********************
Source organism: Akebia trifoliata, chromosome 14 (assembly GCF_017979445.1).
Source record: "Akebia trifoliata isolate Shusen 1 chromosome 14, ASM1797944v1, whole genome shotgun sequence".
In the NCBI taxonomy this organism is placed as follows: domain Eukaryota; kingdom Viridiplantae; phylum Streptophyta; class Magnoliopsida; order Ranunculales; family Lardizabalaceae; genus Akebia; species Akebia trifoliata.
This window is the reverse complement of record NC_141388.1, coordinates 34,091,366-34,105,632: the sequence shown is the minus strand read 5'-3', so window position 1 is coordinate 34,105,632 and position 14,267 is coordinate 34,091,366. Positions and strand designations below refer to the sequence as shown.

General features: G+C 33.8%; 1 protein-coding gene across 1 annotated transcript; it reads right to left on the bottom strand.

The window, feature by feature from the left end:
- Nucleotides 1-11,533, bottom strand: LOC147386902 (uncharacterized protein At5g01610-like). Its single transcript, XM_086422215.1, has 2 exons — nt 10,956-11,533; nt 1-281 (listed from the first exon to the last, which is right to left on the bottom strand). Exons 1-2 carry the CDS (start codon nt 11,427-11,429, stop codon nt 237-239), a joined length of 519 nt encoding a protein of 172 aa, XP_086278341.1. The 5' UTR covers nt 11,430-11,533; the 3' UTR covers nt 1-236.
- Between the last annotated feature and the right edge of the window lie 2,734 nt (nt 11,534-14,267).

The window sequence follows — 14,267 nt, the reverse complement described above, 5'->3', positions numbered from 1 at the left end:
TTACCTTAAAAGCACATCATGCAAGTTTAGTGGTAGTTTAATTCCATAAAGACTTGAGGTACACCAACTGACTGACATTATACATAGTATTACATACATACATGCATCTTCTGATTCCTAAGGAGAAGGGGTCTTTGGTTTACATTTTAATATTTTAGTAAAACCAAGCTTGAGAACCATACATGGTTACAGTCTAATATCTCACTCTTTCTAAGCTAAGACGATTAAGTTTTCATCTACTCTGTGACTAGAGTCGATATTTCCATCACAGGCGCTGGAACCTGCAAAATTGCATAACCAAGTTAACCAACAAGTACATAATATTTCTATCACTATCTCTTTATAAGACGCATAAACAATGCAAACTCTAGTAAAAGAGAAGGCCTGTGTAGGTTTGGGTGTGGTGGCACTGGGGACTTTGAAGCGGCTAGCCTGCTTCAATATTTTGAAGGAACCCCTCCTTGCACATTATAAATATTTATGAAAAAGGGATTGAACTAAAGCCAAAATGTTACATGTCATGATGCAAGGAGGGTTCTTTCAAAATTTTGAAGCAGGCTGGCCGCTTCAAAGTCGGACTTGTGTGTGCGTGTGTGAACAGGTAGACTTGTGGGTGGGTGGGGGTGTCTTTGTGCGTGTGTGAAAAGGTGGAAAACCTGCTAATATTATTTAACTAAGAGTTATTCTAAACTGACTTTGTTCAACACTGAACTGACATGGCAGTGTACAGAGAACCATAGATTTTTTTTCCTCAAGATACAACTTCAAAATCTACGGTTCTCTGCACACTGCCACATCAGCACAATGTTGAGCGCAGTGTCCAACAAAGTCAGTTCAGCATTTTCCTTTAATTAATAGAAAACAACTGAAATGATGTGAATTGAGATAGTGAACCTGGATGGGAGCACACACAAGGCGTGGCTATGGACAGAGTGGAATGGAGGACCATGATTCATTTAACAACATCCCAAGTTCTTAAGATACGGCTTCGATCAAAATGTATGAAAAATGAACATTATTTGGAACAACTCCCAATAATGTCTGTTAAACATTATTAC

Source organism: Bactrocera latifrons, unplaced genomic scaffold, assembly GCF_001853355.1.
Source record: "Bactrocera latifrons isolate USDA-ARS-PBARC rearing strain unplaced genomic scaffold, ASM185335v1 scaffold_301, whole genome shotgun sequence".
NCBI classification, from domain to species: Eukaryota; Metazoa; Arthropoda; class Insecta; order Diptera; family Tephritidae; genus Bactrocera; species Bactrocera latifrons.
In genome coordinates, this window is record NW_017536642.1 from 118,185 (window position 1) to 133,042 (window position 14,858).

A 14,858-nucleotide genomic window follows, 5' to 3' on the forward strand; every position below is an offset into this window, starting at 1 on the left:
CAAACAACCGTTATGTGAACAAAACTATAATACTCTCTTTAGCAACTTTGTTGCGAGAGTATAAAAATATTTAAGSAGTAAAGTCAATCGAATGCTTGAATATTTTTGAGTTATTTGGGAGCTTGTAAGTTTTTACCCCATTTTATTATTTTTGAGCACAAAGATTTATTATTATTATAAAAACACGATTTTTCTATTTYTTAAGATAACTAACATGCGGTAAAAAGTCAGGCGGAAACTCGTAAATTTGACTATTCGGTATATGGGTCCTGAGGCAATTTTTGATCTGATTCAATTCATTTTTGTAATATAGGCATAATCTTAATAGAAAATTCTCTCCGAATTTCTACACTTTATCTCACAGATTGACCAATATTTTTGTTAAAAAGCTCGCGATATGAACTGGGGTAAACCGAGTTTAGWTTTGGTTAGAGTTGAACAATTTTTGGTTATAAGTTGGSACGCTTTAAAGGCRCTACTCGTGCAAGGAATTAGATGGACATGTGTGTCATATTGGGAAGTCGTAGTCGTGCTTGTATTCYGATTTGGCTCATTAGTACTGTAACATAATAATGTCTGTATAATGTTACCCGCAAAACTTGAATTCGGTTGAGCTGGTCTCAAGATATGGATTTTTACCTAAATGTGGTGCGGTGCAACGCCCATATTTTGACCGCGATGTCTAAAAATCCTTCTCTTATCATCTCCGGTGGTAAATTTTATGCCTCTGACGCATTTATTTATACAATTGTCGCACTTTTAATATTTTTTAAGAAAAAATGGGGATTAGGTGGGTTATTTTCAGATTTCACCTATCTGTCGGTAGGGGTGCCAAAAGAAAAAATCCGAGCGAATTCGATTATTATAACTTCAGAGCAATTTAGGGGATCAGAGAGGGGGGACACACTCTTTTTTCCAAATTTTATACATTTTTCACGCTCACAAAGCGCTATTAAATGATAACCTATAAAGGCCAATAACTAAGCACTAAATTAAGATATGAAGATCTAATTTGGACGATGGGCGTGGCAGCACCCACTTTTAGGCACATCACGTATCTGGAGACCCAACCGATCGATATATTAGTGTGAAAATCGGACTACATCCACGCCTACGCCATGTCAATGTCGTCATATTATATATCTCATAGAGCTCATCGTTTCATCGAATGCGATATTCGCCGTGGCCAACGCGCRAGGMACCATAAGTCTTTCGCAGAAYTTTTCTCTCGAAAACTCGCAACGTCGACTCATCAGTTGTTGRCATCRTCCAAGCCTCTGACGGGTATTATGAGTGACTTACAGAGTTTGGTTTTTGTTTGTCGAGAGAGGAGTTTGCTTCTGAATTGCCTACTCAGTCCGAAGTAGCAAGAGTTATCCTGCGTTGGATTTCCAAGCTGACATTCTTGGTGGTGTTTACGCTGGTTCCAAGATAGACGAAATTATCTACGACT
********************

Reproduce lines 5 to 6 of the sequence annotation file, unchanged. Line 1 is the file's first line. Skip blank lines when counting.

General features: G+C 33.8%; 1 protein-coding gene across 1 annotated transcript; it reads right to left on the bottom strand.

The window, feature by feature from the left end: